May Do-Over: Procrastination Is Being Unwilling to Finish What You Started

I am continuing to review my series on procrastination by repeating and commenting on the original posts from last August. For today, the focus is on this rather uncomfortable thought:

Procrastination is being unwilling to finish what you start. Ouch!

It makes me experience a strange combination of feelings, including anger, defensiveness, frustration, and guilt. Am I really *unwilling* to finish what I start?

This idea sent me into a period of retrospection and reflection, followed by the stark realization that there have in fact been times that I simply didn’t want to finish something I started (projects, meal preparation, exercise routines, freelance work, schoolwork, plans for one thing or another…).

Other times, I’m not sure if it is unwillingness as much as taking on too much — being out of balance — and getting overwhelmed to the point that I feel unable to accomplish what I should. So maybe, after all, it does end up being an *unintentional* unwillingness to finish what I started! The wiser idea, as the above image suggests, would be to take those baby steps–one at a time, one task at a time–rather than getting overwhelmed with the BIG picture.

I think some of the most glaring unfinished things for me have been {{cough, cough…continue to be}} freelance projects, plans to de-clutter and reorganize around home, and sewing projects. The problem is, as I’ve mentioned before in a quote from Joyce Meyer, the inherent character flaws that caused this issue won’t go away if I continue NOT to face them and change myself and my attitude toward them:

If you have been tempted recently to give up–don’t!

If you don’t finish the thing you are currently involved in,

you will face the same challenges in the next thing you start.

Some people spend all their lives starting new things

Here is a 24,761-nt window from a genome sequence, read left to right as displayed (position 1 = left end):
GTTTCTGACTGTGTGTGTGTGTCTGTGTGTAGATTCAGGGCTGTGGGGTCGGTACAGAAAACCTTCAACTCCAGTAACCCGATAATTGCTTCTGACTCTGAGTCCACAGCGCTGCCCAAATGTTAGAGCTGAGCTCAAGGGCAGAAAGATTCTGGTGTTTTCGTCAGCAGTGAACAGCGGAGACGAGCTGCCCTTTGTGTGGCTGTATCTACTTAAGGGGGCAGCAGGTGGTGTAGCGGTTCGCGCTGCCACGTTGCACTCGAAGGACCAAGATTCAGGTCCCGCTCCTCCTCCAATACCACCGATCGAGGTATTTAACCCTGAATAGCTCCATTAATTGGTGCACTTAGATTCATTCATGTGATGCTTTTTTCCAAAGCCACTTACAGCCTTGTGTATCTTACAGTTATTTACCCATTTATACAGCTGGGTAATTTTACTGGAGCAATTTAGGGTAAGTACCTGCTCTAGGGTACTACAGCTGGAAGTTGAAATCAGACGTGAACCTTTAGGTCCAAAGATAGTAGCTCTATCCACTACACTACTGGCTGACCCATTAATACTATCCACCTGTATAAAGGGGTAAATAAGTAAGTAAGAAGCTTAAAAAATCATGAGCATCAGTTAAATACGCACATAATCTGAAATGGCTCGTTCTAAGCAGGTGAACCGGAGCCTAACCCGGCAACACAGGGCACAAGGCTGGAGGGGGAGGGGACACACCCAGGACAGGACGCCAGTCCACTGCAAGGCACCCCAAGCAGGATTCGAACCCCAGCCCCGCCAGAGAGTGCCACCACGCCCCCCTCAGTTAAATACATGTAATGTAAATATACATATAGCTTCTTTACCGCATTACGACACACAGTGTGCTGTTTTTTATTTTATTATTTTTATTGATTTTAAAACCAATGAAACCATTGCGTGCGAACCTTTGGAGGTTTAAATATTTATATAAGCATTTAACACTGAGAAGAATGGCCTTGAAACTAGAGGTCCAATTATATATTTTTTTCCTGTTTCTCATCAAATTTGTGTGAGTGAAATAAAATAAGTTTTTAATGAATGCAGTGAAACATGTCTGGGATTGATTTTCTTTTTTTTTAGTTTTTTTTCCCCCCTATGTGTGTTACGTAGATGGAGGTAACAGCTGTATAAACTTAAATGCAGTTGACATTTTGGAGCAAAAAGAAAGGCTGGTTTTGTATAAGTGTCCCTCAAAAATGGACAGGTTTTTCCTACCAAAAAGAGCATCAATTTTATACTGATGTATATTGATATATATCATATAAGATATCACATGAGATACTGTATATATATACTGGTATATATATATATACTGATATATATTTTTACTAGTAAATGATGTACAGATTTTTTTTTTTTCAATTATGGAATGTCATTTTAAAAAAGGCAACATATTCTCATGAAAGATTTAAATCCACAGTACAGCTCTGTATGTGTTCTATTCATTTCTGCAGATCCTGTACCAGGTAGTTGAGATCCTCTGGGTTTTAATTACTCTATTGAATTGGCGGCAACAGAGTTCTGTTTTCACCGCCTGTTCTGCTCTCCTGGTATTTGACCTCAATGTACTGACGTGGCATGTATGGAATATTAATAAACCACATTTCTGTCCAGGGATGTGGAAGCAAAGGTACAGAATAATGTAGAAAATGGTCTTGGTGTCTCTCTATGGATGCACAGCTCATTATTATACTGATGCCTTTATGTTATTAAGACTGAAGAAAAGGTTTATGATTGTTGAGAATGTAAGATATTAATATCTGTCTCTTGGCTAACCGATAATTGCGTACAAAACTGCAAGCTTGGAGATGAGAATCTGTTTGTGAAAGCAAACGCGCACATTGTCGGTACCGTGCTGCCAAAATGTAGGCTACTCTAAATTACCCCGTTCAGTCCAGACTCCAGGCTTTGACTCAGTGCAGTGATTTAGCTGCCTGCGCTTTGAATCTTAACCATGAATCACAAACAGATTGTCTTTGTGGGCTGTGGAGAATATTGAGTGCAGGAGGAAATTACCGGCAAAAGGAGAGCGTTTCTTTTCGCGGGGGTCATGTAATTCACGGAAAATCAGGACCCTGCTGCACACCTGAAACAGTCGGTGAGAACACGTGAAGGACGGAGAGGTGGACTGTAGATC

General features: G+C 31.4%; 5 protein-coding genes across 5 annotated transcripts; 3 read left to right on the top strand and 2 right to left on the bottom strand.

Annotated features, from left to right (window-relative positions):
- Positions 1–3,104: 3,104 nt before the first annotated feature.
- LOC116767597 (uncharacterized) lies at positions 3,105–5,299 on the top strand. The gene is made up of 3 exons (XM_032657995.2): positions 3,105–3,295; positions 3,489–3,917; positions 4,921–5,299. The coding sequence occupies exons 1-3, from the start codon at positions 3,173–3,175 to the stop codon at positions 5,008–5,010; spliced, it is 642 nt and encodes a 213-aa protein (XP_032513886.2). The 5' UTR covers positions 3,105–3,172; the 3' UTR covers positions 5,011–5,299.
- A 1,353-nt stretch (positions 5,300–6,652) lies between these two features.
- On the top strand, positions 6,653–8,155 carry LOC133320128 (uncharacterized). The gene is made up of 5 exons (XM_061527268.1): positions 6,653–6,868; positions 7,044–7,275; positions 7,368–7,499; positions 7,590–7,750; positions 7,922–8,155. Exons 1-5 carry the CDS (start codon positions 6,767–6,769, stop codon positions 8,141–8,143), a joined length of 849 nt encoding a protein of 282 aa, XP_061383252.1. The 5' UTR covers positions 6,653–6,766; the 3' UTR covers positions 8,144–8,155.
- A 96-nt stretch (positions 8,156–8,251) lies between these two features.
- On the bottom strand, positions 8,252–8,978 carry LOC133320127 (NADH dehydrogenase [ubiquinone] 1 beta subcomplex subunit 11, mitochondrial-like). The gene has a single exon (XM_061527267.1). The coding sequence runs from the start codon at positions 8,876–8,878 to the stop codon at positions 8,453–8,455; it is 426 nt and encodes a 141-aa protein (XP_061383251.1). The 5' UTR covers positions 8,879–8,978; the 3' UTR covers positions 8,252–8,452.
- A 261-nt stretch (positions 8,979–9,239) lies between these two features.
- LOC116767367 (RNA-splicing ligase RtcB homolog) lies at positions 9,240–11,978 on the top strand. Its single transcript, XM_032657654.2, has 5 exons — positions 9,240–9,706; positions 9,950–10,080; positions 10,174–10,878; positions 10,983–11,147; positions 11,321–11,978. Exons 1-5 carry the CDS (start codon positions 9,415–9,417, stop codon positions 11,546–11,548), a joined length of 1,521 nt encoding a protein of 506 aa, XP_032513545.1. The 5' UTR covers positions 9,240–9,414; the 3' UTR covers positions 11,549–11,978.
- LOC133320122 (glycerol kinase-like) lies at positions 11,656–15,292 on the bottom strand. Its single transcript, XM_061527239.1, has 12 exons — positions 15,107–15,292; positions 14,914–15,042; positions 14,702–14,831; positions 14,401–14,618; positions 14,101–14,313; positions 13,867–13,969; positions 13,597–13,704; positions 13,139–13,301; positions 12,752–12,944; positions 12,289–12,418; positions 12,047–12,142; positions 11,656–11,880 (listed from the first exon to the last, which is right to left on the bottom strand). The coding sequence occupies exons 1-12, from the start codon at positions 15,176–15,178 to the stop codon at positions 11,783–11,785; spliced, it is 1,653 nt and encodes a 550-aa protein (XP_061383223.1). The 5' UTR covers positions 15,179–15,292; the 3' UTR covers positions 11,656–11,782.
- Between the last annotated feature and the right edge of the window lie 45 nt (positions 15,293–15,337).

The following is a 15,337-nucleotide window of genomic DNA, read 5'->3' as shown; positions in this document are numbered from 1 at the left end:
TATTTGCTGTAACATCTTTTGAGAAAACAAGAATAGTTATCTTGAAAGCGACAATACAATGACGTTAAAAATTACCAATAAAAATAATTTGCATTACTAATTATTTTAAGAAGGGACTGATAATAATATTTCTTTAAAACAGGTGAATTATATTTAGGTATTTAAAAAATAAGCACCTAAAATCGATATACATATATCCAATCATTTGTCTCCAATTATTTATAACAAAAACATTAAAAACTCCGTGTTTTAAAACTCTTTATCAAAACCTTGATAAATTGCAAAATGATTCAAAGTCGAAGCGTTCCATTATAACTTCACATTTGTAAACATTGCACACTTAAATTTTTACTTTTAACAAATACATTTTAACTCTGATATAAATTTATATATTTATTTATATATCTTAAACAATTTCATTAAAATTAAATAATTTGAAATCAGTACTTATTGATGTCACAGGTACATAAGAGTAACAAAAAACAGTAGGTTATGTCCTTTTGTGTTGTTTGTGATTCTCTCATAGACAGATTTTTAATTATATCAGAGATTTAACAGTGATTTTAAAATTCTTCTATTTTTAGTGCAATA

and never finishing anything.

Let us make a decision to be more than people

who never reached their full potential.

–Joyce Meyer

So what do you think? Do others of you struggle with this issue of being unwilling to finish what you started, either consciously or unintentionally? Do you think it’s rebellion? Fear? Laziness? Overwhelmed and over-committed?

May Do-Over: Procrastination Is a Barrier and Lack of Self-Control<< >>May Do-Over: Procrastination Interferes with Fulfilling Our Potential

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9 comments to “May Do-Over: Procrastination Is Being Unwilling to Finish What You Started”

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  1. Kimberly Eldredge - May 6, 2014 Reply

    I disagree that procrastination isn’t being willing to finish what you started. For me, I get stuck because I can’t identify WHAT’S NEXT. Since I can’t clearly see the next step to take, it’s easier to take no step at all.

    BUT when I pause and ask myself: what’s REALLY my next action, I force myself to really think about it. It’s never the step I assumed. (It’s not editing the client project; it’s PRINTING it so I can edit it.) Once I find the block, I can do the action and get moving.